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Protecting yourself from pesky bugs

July 1, 2016
By Capt. GEORGE TUNISON , Cape Coral Daily Breeze

Making a living or simply playing outdoors in sub-tropical Southwest Florida, one has to be concerned now more than ever about illness-bearing, biting bugs, especially ones carrying the Zika or West Nile viruses.

Bug covered clients near madness often in a dark cloud of no-see-ums look at me in amazement asking, how can you stand it? Medita-tion, I reply.

After years in Florida, even fire ants don't really sting me too badly anymore but I am concerned about the newest bug-borne threat and how best to protect myself and those in the boat asking for advice.

Obviously covering up is step one in summer bug protection. When it's really bad, especially at night, I'll be sporting long pants and shirt, scarf, socks, gloves, cotton ear plugs and buff. Summer snook fishing at night on the river you might find me wearing a very stylish net headpiece.

Local headlines: Angler dressed as beekeeper dies of heat stroke!

For shirts, I've never did like the typical "Columbia style" caped back fishing shirts introduced years ago. That material always stuck to me like a wet suit making me hotter. Instead I've always preferred a cheap, long-sleeved, light cotton shirt that breathes, wicks away moisture and dries quickly in the wind.

The trend these past few years has been to the long-sleeved tee-style fishing shirt with the pricier ones treated with sun inhibitors as well as bug repellants.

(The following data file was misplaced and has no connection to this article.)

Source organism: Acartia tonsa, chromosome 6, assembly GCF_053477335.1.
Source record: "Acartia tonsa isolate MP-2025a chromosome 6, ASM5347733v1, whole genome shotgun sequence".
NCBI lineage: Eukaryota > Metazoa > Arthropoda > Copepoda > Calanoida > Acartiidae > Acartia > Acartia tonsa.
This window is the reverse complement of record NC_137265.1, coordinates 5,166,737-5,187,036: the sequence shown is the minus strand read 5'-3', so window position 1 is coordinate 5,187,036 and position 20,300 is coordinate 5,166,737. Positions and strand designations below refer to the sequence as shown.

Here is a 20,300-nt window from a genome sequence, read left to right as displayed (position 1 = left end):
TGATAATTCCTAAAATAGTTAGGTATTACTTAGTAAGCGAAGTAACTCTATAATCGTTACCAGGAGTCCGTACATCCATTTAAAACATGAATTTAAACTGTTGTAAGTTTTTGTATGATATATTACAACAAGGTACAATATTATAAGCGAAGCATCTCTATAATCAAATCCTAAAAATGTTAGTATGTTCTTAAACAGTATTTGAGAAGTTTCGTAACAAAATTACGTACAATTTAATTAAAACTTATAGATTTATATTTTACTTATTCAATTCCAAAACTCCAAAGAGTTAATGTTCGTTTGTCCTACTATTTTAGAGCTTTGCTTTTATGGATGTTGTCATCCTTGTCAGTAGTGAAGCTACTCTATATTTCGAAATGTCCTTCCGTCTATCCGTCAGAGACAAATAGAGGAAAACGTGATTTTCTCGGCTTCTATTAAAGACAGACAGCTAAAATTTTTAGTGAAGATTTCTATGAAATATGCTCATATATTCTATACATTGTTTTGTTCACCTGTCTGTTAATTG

How well do these bug shirts work and do the impregnated chemicals break down or are they absorbed in us when its 95 degrees with 95 percent humidity and your shirt becomes a second skin?

Manufactures and the EPA say no. (The current chemical is called permethrin, which is a synthetic form of chrysanthemums). The EPA also in the same breath says that it's "a probable human carcinogen if you consume it and one study linked it to Parkinson's disease" Great, don't eat your shirt.

Judge yourself, but I also think these newest hi-tech, hi-dollar, long-sleeve, tee-style fishing shirts are hot as blazes, too, and tight clothes are simply easier for bugs to bite through. Give me cotton shirts and, as a last resort, some bug spray.

How well some of these outdoor shirts work repelling biting mosquitoes was recently studied by Consumer Reports and published this month.

Permethrin impregnated or treated fiber uniforms have been in use by the military since the early '90s. Civilian clothing treated this way has been available since 2003 but nothing seems to beat DEET for sheer stay-away and killing power.

Shirts from LL Bean and Ex Officio manufactured with permethrin and one plain cotton shirt treated with DEET was tested in an "arm in the mosquito cage" test - each shirt washed 25 times before hand. (Manufacturers state the chemical lasts 70 washes)

The LL Bean shirt fared best and both P treated shirts killed the mosquitoes in the cage (in the 5-minute test) but, not before they could bite the subjects.

The DEET sprayed cotton shirt prevented all mosquitoes from landing resulting in zero bites.

Finally, manufactures state that these shirts work best in conjunction with applied topical repellants.

So what's the take away from these bug repellant fabric tests?

If these shirts are rendered chemically useless after 70 washes, then living and working in Florida I would need to buy 2 or 3 or more per year for advertised bug protection.

They need to be used along with bug spray and are very expensive.

The winner is the cheap cotton shirt, apply DEET, stay cooler and save money. Eight to 10 bucks per shirt at Wal-Mart.

The top three highly recommended topically applied mosquito repellant brands tested by Consumer Reports are - Sawyer Picaridin, Ben's 30% DEET Tick and Insect Wilderness Formula Spray, and Repel's Lemon Eucalyptus.

When covering up for bugs, drink lots of water.

Capt. George Tunison is a Cape Coral resident fishing guide. Contact him at 239-440-1621 or captgeorget3@aol.com, or www.flyingfinssportfishing.com.

 
 
 

 

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